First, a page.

Over the weekend, the U.S. House of Representatives voted along partisan lines in favor of an amendment sponsored by Rep. Blaine Luetkemeyer of Missouri (pictured at left) to cut funding for the Nobel Peace Prize winning Intergovernmental Panel on Climate Change (IPCC). When I flagged this incredible news on my Discover blog, the clean energy activist Michael Noble tweeted back: “Gone, even that old refrain: 'needs more study.'”
The more I think about it, the more profound that little remark becomes.
Time was when I, and many others tracking and critiquing the climate “skeptics,” would linger on their manufacture of uncertainty, their sowing and merchandising of doubt. “Doubt is our product,” as the infamous tobacco memo put it.
Up through “Climategate” and the ensuing attacks on the IPCC over matters like the Himalayan glaciers blunder, the resistance to climate science really was well captured by this broad strategy. The central theme was that there was a body of science being produced by experts, and those who didn’t like its findings were problematizing, nitpicking, fighting around the edges while ignoring the big picture.
The ultimate effect was both sowing confusion—as average citizens were prompted to throw up their hands, unsure who to believe—and creating delay—as uncertainty was used as an excuse for doing nothing about the climate problem.
The administration of George W. Bush epitomized a strategy of doubt-mongering when it comes to climate change. In 2001 the president even commissioned a National Academy of Sciences review of the state of climate science–seeking to determine whether the IPCC was trustworthy–and then proceeded to misrepresent the NAS's strongly pro-IPCC findings as an excuse to do nothing on the issue.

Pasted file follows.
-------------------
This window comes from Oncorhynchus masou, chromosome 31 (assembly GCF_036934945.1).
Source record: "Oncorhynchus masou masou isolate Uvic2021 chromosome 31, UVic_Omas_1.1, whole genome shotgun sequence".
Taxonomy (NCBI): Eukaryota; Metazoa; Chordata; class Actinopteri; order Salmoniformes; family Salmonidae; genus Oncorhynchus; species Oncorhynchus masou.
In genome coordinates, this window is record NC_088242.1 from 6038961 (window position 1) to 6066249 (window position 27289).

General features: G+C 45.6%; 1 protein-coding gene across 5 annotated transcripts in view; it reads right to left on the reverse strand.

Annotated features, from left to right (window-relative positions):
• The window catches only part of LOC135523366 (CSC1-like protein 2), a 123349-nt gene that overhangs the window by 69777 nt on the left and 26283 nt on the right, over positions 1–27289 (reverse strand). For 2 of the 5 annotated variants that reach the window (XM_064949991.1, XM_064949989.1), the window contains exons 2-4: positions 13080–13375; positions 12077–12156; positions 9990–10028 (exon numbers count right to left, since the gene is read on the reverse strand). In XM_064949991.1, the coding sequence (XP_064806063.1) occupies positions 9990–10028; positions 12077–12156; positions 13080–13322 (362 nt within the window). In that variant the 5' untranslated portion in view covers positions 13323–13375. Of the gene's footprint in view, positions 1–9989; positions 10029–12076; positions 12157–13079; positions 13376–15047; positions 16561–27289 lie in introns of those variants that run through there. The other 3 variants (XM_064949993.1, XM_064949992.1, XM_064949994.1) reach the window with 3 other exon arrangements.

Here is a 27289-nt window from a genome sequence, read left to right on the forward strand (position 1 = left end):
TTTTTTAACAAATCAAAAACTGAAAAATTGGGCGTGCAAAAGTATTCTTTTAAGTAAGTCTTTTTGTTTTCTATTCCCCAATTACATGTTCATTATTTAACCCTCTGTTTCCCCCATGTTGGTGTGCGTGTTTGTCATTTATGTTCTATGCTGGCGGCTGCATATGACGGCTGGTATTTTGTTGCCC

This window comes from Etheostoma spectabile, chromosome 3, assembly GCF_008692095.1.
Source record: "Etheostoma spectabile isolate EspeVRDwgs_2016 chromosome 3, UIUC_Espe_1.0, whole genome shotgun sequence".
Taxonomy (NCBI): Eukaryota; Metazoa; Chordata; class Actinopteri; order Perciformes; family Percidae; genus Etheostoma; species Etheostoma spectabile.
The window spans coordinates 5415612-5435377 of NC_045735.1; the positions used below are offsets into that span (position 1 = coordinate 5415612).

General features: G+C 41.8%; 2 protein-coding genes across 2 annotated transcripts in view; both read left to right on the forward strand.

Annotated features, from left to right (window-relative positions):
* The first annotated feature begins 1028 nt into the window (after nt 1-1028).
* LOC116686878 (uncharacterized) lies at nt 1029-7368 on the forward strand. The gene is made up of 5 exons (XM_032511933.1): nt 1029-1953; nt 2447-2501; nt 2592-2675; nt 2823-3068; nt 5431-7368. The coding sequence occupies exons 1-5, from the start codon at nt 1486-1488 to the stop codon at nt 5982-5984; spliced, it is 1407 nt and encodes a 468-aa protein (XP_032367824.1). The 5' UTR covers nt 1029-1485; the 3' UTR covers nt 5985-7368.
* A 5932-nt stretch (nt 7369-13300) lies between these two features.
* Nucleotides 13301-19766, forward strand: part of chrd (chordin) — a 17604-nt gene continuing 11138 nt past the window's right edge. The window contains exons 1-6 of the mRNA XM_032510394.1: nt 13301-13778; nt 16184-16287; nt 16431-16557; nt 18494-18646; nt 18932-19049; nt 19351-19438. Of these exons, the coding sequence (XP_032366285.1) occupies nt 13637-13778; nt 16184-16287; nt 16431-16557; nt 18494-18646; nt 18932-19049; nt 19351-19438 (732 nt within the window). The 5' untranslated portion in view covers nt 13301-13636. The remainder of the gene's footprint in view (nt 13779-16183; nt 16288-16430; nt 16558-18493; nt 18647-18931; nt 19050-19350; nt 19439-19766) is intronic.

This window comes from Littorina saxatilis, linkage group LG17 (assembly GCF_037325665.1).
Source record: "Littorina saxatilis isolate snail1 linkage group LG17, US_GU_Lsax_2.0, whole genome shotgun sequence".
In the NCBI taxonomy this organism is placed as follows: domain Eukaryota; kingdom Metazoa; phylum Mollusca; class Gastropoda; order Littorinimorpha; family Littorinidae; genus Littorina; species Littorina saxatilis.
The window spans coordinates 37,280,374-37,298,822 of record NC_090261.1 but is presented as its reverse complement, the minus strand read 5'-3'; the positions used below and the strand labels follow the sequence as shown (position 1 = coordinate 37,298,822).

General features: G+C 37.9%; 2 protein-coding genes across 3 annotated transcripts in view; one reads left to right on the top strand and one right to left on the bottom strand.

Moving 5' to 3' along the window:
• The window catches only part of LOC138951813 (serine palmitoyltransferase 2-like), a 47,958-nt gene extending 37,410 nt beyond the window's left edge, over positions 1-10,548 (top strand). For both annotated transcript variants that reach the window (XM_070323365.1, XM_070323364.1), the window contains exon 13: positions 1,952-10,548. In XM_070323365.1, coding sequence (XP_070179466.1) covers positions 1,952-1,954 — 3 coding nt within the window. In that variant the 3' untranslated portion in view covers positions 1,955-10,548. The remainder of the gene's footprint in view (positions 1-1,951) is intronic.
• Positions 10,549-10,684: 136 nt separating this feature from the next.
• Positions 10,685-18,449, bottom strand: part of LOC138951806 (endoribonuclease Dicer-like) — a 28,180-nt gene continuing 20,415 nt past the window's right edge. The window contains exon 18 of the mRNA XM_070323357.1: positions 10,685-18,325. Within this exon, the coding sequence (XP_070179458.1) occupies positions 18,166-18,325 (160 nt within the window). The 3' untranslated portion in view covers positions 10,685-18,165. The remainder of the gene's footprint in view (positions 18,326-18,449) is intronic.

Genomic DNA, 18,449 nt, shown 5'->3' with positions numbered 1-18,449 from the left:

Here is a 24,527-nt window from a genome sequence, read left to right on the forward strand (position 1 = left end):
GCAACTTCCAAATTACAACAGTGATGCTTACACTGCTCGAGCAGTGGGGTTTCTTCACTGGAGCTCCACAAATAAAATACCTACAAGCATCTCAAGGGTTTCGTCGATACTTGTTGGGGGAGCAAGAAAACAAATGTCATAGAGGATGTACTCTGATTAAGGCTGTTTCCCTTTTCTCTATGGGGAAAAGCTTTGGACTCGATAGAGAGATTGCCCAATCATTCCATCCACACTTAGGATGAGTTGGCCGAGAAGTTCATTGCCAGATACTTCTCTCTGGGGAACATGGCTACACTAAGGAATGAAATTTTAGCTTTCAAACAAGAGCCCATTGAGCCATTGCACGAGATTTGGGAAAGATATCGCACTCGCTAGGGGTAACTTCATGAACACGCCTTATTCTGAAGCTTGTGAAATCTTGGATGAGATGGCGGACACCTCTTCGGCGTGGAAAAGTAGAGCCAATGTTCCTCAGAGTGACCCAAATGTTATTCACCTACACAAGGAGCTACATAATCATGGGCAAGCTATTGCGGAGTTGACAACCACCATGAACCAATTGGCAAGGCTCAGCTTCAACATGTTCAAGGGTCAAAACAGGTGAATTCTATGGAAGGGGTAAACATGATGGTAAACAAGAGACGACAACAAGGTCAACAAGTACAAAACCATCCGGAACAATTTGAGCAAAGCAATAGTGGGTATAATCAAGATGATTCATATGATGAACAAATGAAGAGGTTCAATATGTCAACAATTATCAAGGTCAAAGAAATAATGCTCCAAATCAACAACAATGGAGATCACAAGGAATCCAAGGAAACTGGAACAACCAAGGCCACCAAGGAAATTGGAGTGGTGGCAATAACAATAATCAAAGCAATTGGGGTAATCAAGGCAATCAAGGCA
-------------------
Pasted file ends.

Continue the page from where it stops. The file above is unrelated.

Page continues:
As Bush put it in 2004, in a written response to questions from Science magazine: “In 2001, I asked the National Academy of Sciences to do a top-to-bottom review of the most current scientific thinking on climate change. The nation's most respected scientific body found that key uncertainties remain concerning the underlying causes and nature of climate change.” You don't find a better example of manufactured uncertainty than that: The NAS report in question actually strongly supported the scientific consensus on human-caused global warming.
Meanwhile, throughout the Bush administration political appointees massaged the science, controlled the message—but they were never so bold as to pronounce that all of climate science was wrong and corrupt, and not even worthy of our consideration any longer.
But that’s not really what you see out there anymore. A decision to defund the IPCC, rather than attack or criticize it, doesn’t bespeak a strategy of doubt-mongering. It signals extreme certainty that one is right, that we don’t even need to consider (skeptically or otherwise) any more new results from climate scientists.
So, for that matter, does the recent elevation and anointment of James Inhofe as the de facto GOP expert on climate science–implying that somehow his early, pioneering skepticism has been decisively vindicated by events.
The logic now appears to be: “There was this thing called the IPCC whose findings were dubious and repeatedly called into question. Then came “Climategate,” which validated our suspicions, proving that the IPCC (and all the science it produced) was utterly corrupt. Thus, there is nothing to global warming but a cesspool of politicized science, and it can all be dismissed. No need even to spend taxpayer dollars studying it any longer.” (Interestingly, it appears that Rep. Luetkemeyer, who sponsored the anti-IPCC amendment, has exaggerated how much money the U.N. body receives from the U.S. government by a factor of 5 or more.)
Don’t get me wrong: I know those attacking climate science never really believed it, and were probably always as sure of themselves as they appear now. Nevertheless, they’ve now been dramatically emboldened—they’re willing to go much farther. They don’t feel the need to behave as the Bush II administration did, at least leaving the door open in a rhetorical sense. Now, they’re slamming it shut.
Where we once had climate “skeptics”—always preserving the scare quotes–now we really do have deniers.